Taiwan Style Honest Graft

Frozen Garlic wrote an article on the Taiwanese take on corruption, drawing a parallel with the practice of honest graft, a concept dating back to 19th century American Political History. The article is a short read and provides an interesting insight into the Taiwanese state of mind.

I once candidly asked a Taiwanese acquaintance about the currently-in-jail ex-president Chen Shui-bian and the scandals he was involved in, and just like in the case of Frozen Garlic, I was fascinated by his reply, along the lines of “It’s ok if he took some money,  we can turn a blind eye on it, as long as he pushed the country forward and worked for the common people”.

And now, I am feeling a tad smarter knowing that what he described was a case of honest graft 8-) .

[FYI] Updates on GMO Soybean in Taiwan

Pledge to remove GMO food in public school lunches. (fb/校園午餐搞非基)

When news of the last food scandal about the use of animal feed broke out, I was appalled like everyone else, and then, thinking about it further, as the news and consumers were crucifying Ting Hsin, I just wanted to yawn. After all, the food oil company didn’t have to go too far to fetch such a malicious idea, since last year, it is a known fact that livestock feed soybean is imported and used to produce an array of soy-based food (tofu, soy milk, etc..). I seriously can’t believe it every time I type it, and reread the articles in Chinese a thousand times, but no, I am not reading it wrong.

Continue reading

美食人‧情‧味 The Raw and the Cooked – A Culinary Journey Through Taiwan

A few months ago, I inquired about the availability of the German/Taiwan produced documentary The Raw and the Cooked – A Culinary Journey Through Taiwan in Taiwan, but ended empty-handed. Yesterday, I went back on the hunt,  and tada, look what I found to share with you :) .

The movie was uploaded on the Public Television Service channel, so I can only assume that it’s 100% legal, haha. Unfortunately, the Taiwanese version has been edited down to 50 minutes (to satisfy an hour slot of TV program I imagine) in comparison to the original version which lasts 83 minutes. And since it’s the Taiwanese version, dialogues in Chinese are not translated, which means more listening and reading practice for you ;) .

The documentary was released in 2012, so if you are already very familiar with Taiwan, the movie may not hold too much novelty as you’ll likely already have heard of the places featured, and now made popular thanks to TV shows and the written press. But you’ll maybe have a sting of nostalgia with the few glimpses (at 1:00 and 3:55 <= cool aerial view) of the edible community garden that used to exist near Taipei 101. I actually never realized that the garden almost took up almost the entire block, and to think it’s now covered in concrete :'( .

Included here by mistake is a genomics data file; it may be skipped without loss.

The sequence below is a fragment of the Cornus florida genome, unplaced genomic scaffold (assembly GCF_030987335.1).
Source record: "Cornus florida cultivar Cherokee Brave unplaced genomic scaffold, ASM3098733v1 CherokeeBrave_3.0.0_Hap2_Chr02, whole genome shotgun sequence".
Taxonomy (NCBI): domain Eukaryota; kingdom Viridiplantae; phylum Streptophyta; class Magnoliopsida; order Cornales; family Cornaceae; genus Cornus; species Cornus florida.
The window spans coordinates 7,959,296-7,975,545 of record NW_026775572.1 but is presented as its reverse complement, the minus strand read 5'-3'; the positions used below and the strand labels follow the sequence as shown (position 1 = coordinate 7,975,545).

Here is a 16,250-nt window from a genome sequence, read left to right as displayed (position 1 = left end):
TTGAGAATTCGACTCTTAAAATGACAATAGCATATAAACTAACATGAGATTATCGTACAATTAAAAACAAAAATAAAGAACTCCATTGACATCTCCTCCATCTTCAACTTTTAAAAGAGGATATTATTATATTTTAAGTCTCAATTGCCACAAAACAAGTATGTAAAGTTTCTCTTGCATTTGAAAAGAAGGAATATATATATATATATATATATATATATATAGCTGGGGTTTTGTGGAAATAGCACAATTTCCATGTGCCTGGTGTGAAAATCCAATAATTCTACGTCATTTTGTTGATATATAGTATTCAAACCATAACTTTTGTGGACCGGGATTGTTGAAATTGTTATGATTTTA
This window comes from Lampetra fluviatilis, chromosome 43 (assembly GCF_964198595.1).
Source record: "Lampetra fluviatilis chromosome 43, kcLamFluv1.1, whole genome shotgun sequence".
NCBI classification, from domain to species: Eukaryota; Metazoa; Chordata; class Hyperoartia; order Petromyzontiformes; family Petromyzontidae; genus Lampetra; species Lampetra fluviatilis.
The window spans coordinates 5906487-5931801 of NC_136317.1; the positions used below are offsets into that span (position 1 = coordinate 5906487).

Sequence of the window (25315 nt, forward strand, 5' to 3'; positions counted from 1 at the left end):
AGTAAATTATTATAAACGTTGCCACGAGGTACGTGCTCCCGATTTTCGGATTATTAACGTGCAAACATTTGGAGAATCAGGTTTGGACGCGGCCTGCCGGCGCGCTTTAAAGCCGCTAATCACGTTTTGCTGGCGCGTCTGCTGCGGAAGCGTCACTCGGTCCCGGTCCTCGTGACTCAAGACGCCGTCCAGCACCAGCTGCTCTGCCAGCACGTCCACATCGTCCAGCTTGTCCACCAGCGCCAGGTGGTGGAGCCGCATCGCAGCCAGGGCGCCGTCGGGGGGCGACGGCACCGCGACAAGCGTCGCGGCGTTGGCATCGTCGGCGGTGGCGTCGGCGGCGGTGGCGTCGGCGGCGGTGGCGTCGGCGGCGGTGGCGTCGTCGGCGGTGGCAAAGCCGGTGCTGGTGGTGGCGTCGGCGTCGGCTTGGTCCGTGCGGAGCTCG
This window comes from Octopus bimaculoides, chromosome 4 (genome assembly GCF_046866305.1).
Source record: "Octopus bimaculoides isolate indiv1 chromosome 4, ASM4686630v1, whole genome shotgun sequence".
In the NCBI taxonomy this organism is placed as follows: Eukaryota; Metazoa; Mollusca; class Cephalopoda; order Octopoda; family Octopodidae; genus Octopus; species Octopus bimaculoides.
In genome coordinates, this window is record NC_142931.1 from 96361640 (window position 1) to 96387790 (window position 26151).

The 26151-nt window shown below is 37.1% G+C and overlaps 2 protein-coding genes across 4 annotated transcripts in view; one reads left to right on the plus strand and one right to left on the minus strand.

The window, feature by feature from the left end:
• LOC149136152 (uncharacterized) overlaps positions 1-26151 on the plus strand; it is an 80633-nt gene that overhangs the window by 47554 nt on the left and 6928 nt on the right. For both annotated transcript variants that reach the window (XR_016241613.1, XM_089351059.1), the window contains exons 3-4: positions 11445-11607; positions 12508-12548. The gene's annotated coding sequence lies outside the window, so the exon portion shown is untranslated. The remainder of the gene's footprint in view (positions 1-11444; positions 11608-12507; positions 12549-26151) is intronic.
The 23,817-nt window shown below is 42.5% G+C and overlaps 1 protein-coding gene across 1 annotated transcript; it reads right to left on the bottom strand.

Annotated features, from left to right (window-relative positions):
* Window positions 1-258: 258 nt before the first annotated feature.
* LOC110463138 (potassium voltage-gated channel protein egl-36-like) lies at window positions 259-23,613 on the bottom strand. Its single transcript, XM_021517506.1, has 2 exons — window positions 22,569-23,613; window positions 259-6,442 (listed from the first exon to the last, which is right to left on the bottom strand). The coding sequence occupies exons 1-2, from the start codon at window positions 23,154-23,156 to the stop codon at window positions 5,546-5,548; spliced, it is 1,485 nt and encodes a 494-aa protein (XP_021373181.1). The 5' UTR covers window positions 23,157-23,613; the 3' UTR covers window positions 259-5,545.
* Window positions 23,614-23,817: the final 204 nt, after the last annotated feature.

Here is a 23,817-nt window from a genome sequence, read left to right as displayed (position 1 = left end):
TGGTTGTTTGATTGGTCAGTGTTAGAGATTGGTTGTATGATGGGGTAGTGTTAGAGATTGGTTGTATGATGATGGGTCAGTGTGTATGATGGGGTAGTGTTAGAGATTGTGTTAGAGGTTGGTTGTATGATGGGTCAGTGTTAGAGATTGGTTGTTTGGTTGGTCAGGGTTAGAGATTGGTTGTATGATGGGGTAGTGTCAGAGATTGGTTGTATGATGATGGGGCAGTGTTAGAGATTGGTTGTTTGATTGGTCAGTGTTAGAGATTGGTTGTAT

At any rate, familiar or not with Taiwan, if you like this little piece of land, its food and scenery, and have 50 minutes to kill, then it should be a pleasant watch. Enjoy! :)

Foncha 楓茶記 (khh) – Keep Calm and Drink Some Hong-Kong Style Milk Tea

Hong-Kong style afternoon tea.
Hong-Kong style afternoon tea, in Kaohsiung, Taiwan.

Actually, calm isn’t really the state I am in whenever I head to Foncha, no, I am rather EXCITED! Yes, that excited. :D

When did I first discover Hong-Kong style milk tea? I don’t remember, but I know that in the land of milk teas, Hong-Kong style milk tea reigns supreme for me, closely followed by Indian masala chai, trailed by a tie between Taiwanese bubble tea and Thai iced tea, and Tibetan butter tea to close off my ranking. Tibetan butter technically doesn’t have any milk but the butter gives it the appearance and a bit of the taste of milk tea, it is an acquired taste, and I am still working on acquiring it. Am I missing out on another variation of delicious milk tea out there? Oops, I digress!

See, whenever I’d follow my Hong-Kong pals at a Cantonese restaurant, I’d always let them order dishes, as long as I had my cup of Hong-Kong style milk tea, I was a happy cat; although I was always disappointed that it never seemed to last long enough in comparison to those never-ending cup of Taiwanese bubble tea. Continue reading

[FYI] Taiwanese people vs Ting Hsin Intl Group

So, another food scandal has again hit Taiwan. Again, it’s about tainted oil, and again, it involves subsidiaries operated by Ting Hsin 頂新. It’s the third time in less than a year, and as the press briefly mentions it in the latest articles, Ting Hsin was also behind the case of the poisonous PCB-tainted rice bran oil in 1979. Back then, they retreated to China, launched a few food ventures there before coming back to Taiwan in 2002.

With so many frequent food scandals, I sometimes feel like people, myself included, become simply oblivious to it and carry on as usual, but this time, it was the straw that broke the camel’s back, pushing some organizations and businesses to call for a boycott of products from all Ting Hsin’s 頂新 subsidiaries.

A facebook event (now closed), currently counting 141 thousands participants at the time of this writing, has been was set up and united 162.1K people in support of the boycott and call for a complete withdrawal of all Ting Hsin operation in Taiwan. If you wish to continue partaking in the boycott, check for the list of Ting Hsin’s subsidiaries here and here.

Eat safe and Happy Monday to you all! :)

This article is sponsored by the Union of Concerned Taiwanese Consumers. ;)